He told reporters: “Now that we’ve opened up to the 50+… then we’re really going to focus on getting the vaccine to those who are most vulnerable, and of course we have a whole bunch of second doses. who we need to deliver.
‘Vaccine stocks are always lumpy and we regularly send technical letters to the NHS explaining the ups and downs in supply over the next few weeks and [Wednesday’s letter] is a standard letter of these letters.
The letter was sent the same day people aged 50 and over were given the green light to make an appointment to receive their first dose of the vaccine.
Emily Lawson, NHS England program manager, and Nikita Kanani, the organization’s medical director for primary care, sent the letter to the more than 1,500 vaccination sites that administer injections.
NHS sources privately blamed the shortage on the Vaccines Task Force, initially set up by the Department of Business, Energy and Industrial Strategy, but recently transferred to the Department of Health and Social Care (DHSC) from Hancock. He was widely praised for allowing the UK to speed up vaccine deployment from December 8, weeks ahead of other European countries, placing early orders of nearly 400 million doses from a range of Covid vaccines manufactured by various manufacturers.
But the looming shortage will likely affect many countries, not just Britain, an NHS official explained. “It’s a global problem. It’s not just us. It is plain and simple that we are failing to go through what we thought we had gone through.
Professor Martin Marshall, president of the Royal College of General Practitioners, stressed that vaccination sites depend on the vaccine supply and called on the government and the NHS to ensure that “any last minute changes [to supply] are reduced to a minimum so that general practitioners and our teams can make the necessary preparations so that the program continues to run as smoothly as possible with the available supplies ”.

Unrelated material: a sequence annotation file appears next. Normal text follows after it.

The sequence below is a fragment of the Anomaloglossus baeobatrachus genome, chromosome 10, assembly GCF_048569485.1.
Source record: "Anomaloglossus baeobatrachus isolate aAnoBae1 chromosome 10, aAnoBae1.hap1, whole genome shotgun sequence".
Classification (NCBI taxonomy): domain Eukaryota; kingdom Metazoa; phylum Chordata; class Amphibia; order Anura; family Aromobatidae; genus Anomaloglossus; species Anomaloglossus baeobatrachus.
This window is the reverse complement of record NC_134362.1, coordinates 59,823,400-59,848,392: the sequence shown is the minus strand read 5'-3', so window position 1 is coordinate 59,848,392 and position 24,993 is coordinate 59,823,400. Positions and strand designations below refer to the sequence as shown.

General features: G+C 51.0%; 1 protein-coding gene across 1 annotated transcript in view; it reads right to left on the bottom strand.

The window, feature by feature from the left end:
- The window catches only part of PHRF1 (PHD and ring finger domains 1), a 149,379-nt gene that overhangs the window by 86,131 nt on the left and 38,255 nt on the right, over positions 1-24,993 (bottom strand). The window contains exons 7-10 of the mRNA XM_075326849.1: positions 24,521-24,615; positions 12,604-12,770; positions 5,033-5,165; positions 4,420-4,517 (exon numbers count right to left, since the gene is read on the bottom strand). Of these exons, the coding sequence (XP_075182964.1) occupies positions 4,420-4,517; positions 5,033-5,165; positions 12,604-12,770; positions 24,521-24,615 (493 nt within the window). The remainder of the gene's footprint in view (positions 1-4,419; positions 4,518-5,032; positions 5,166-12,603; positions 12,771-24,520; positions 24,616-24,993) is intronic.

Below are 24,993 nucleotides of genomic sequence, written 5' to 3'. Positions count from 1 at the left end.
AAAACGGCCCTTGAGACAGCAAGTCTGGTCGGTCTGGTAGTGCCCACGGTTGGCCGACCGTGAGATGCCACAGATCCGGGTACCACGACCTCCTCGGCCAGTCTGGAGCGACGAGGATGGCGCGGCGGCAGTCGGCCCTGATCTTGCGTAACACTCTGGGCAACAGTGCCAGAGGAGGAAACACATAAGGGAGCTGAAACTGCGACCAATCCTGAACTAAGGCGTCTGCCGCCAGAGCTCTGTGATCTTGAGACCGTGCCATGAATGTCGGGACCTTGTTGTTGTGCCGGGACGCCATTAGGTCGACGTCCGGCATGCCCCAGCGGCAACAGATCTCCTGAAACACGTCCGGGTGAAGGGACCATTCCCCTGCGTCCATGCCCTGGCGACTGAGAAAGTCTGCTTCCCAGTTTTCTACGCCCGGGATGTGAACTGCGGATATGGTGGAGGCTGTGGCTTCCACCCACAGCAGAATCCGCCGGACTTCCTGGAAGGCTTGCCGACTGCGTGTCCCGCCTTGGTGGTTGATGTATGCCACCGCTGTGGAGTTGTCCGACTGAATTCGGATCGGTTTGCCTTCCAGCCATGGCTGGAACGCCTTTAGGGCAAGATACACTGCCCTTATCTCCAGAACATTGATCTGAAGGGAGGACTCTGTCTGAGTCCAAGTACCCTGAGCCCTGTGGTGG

However, some general practitioner executives have speculated that the news may prompt some primary care networks (PCNs) – groups of general practitioners working together as part of the vaccination program – to withdraw from the deployment to people under. 50 years old. Sunday to decide whether or not to be part of this next phase of the rolling program.
A DHSC spokesperson said the department was in contact with manufacturers to try to understand and resolve supply issues and said there was no overall change in vaccination schedules, adding : “We remain on track to offer a first vaccine to over 50s on April 15 and all adults on July 31. ”
A spokesperson for NHS England said: ‘The Vaccine Task Force has done a fantastic job for this country in sourcing vaccines and we are all beneficiaries.’
Jonathan Ashworth, Secretary of State for Health, said news of the drop in supply would cause significant anxiety that could not be dismissed by suggesting the problem was foreseeable or that the letter was standard technical instruction.
“Matt Hancock had to explain exactly what these supply issues are and what he’s doing to fix them,” he said. “Trying to dismiss or downplay the legitimate concerns of anxious people waiting for a vaccine is just not enough.”